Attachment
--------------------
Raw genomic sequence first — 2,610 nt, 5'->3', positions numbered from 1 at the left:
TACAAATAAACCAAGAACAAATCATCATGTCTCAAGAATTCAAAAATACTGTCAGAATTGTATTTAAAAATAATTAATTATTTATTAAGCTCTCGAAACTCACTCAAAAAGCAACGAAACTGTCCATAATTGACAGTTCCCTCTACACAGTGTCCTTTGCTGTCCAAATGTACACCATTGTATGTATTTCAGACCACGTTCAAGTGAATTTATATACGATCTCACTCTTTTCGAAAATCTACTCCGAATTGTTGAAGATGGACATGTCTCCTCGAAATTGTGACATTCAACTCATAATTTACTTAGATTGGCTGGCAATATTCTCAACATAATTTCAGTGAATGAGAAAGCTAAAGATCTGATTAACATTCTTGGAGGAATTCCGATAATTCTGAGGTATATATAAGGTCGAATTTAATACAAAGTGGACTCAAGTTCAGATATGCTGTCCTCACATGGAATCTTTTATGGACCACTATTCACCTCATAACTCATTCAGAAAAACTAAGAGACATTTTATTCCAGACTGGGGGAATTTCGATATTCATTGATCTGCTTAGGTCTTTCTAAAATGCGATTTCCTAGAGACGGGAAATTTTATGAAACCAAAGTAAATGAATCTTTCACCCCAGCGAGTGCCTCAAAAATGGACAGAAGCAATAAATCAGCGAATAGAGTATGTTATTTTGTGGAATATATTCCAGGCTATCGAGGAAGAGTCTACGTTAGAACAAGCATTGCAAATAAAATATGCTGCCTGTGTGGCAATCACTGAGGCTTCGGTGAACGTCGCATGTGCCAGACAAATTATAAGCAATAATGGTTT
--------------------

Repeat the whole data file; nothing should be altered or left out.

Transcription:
Raw genomic sequence first — 2,610 nt, 5'->3', positions numbered from 1 at the left:
TACAAATAAACCAAGAACAAATCATCATGTCTCAAGAATTCAAAAATACTGTCAGAATTGTATTTAAAAATAATTAATTATTTATTAAGCTCTCGAAACTCACTCAAAAAGCAACGAAACTGTCCATAATTGACAGTTCCCTCTACACAGTGTCCTTTGCTGTCCAAATGTACACCATTGTATGTATTTCAGACCACGTTCAAGTGAATTTATATACGATCTCACTCTTTTCGAAAATCTACTCCGAATTGTTGAAGATGGACATGTCTCCTCGAAATTGTGACATTCAACTCATAATTTACTTAGATTGGCTGGCAATATTCTCAACATAATTTCAGTGAATGAGAAAGCTAAAGATCTGATTAACATTCTTGGAGGAATTCCGATAATTCTGAGGTATATATAAGGTCGAATTTAATACAAAGTGGACTCAAGTTCAGATATGCTGTCCTCACATGGAATCTTTTATGGACCACTATTCACCTCATAACTCATTCAGAAAAACTAAGAGACATTTTATTCCAGACTGGGGGAATTTCGATATTCATTGATCTGCTTAGGTCTTTCTAAAATGCGATTTCCTAGAGACGGGAAATTTTATGAAACCAAAGTAAATGAATCTTTCACCCCAGCGAGTGCCTCAAAAATGGACAGAAGCAATAAATCAGCGAATAGAGTATGTTATTTTGTGGAATATATTCCAGGCTATCGAGGAAGAGTCTACGTTAGAACAAGCATTGCAAATAAAATATGCTGCCTGTGTGGCAATCACTGAGGCTTCGGTGAACGTCGCATGTGCCAGACAAATTATAAGCAATAATGGTTT